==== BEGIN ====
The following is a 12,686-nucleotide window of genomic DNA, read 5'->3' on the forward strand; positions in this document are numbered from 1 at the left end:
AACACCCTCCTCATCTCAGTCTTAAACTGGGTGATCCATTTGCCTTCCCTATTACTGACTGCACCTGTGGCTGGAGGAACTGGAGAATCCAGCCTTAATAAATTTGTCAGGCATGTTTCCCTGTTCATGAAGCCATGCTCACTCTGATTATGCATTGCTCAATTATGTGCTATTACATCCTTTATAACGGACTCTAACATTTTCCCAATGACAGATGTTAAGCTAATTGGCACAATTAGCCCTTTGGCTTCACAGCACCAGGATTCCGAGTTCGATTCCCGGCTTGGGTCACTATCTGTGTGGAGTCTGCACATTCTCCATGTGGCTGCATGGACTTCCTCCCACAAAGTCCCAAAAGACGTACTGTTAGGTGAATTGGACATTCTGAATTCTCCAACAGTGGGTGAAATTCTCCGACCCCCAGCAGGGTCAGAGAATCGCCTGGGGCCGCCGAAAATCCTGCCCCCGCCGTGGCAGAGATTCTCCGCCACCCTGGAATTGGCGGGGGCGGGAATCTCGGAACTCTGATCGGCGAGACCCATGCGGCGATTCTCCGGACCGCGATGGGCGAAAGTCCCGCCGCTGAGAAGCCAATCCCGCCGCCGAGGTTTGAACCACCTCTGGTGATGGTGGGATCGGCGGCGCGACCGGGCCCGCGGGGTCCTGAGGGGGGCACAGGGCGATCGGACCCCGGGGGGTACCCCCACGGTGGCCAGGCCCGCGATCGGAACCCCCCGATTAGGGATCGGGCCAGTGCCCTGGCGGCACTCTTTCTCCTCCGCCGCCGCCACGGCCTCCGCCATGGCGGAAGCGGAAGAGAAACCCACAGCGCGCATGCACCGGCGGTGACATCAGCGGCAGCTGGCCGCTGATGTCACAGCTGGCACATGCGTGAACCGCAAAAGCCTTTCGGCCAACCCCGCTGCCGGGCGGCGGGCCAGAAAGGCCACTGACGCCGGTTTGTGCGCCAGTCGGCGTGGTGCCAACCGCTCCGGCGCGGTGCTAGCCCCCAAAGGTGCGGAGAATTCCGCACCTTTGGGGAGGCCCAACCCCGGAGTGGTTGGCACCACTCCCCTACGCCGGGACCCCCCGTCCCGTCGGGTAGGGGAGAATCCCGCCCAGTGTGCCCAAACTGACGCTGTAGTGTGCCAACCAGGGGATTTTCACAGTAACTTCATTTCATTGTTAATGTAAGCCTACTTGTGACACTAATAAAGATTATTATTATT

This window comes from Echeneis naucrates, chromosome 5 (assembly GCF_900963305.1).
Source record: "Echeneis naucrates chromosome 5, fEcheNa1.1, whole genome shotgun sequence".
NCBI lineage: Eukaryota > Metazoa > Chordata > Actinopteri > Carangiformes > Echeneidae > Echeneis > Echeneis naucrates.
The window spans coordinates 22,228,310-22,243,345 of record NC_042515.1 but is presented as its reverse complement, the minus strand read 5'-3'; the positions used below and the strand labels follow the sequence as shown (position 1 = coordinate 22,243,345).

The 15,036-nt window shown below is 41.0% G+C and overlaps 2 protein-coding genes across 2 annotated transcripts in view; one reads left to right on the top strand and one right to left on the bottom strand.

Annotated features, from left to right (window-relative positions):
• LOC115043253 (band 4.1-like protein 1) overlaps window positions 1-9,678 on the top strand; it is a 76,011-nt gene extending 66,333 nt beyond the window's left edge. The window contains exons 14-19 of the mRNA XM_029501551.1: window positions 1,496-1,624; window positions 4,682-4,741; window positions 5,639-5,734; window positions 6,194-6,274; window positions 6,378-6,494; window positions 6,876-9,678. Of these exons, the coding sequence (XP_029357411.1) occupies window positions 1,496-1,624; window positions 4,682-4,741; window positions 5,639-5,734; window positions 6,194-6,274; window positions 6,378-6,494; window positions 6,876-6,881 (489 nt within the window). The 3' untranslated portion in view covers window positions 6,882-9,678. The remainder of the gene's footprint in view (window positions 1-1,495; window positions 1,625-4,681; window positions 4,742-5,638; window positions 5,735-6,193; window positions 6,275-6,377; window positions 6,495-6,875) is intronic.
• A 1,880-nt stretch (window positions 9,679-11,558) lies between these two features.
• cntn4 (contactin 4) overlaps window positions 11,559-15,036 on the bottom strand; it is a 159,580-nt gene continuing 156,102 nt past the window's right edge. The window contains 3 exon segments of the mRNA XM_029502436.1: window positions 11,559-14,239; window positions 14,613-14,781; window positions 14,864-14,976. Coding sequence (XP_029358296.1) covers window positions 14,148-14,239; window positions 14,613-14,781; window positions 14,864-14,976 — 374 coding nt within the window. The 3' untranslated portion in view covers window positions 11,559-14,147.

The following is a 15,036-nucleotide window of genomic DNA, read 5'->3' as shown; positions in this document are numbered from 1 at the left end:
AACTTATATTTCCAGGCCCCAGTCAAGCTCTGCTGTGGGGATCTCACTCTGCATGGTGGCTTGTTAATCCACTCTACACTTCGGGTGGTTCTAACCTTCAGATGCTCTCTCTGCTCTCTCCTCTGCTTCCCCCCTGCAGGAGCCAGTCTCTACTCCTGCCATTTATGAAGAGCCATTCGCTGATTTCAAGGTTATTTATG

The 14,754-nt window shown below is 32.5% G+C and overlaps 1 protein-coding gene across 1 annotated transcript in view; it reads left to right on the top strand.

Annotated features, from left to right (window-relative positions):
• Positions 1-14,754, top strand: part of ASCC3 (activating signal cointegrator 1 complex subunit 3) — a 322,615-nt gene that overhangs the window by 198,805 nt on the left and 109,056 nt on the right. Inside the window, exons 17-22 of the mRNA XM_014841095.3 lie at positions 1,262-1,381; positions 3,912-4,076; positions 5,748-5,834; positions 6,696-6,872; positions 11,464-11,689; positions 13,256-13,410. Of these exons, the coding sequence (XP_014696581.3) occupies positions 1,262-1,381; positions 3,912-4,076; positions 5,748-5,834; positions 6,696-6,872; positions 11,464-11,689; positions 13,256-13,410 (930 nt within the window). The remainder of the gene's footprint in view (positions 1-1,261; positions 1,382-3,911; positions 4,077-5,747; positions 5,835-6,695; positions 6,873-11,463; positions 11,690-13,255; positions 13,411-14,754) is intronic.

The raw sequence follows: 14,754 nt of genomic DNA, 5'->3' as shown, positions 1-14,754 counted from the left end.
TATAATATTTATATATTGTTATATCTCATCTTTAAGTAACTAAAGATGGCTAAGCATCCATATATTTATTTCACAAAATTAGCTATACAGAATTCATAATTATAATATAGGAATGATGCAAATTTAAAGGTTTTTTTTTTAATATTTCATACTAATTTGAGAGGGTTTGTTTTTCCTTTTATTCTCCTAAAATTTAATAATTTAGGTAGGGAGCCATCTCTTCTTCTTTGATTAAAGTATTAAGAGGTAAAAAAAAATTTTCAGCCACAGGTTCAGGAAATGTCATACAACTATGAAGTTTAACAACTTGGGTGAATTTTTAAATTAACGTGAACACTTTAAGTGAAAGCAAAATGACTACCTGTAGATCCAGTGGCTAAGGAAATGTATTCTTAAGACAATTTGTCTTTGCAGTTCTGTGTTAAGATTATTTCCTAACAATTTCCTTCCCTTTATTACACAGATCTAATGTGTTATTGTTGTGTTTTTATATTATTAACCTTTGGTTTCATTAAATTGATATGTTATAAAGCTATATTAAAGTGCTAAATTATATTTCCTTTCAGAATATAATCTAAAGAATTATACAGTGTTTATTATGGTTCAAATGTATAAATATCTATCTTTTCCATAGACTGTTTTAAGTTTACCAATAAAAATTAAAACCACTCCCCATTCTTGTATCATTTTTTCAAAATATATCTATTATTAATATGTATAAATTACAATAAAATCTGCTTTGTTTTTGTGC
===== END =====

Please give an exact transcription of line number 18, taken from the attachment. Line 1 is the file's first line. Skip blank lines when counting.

TATAATATTTATATATTGTTATATCTCATCTTTAAGTAACTAAAGATGGCTAAGCATCCATATATTTATTTCACAAAATTAGCTATACAGAATTCATAATTATAATATAGGAATGATGCAAATTTAAAGGTTTTTTTTTTAATATTTCATACTAATTTGAGAGGGTTTGTTTTTCCTTTTATTCTCCTAAAATTTAATAATTTAGGTAGGGAGCCATCTCTTCTTCTTTGATTAAAGTATTAAGAGGTAAAAAAAAATTTTCAGCCACAGGTTCAGGAAATGTCATACAACTATGAAGTTTAACAACTTGGGTGAATTTTTAAATTAACGTGAACACTTTAAGTGAAAGCAAAATGACTACCTGTAGATCCAGTGGCTAAGGAAATGTATTCTTAAGACAATTTGTCTTTGCAGTTCTGTGTTAAGATTATTTCCTAACAATTTCCTTCCCTTTATTACACAGATCTAATGTGTTATTGTTGTGTTTTTATATTATTAACCTTTGGTTTCATTAAATTGATATGTTATAAAGCTATATTAAAGTGCTAAATTATATTTCCTTTCAGAATATAATCTAAAGAATTATACAGTGTTTATTATGGTTCAAATGTATAAATATCTATCTTTTCCATAGACTGTTTTAAGTTTACCAATAAAAATTAAAACCACTCCCCATTCTTGTATCATTTTTTCAAAATATATCTATTATTAATATGTATAAATTACAATAAAATCTGCTTTGTTTTTGTGC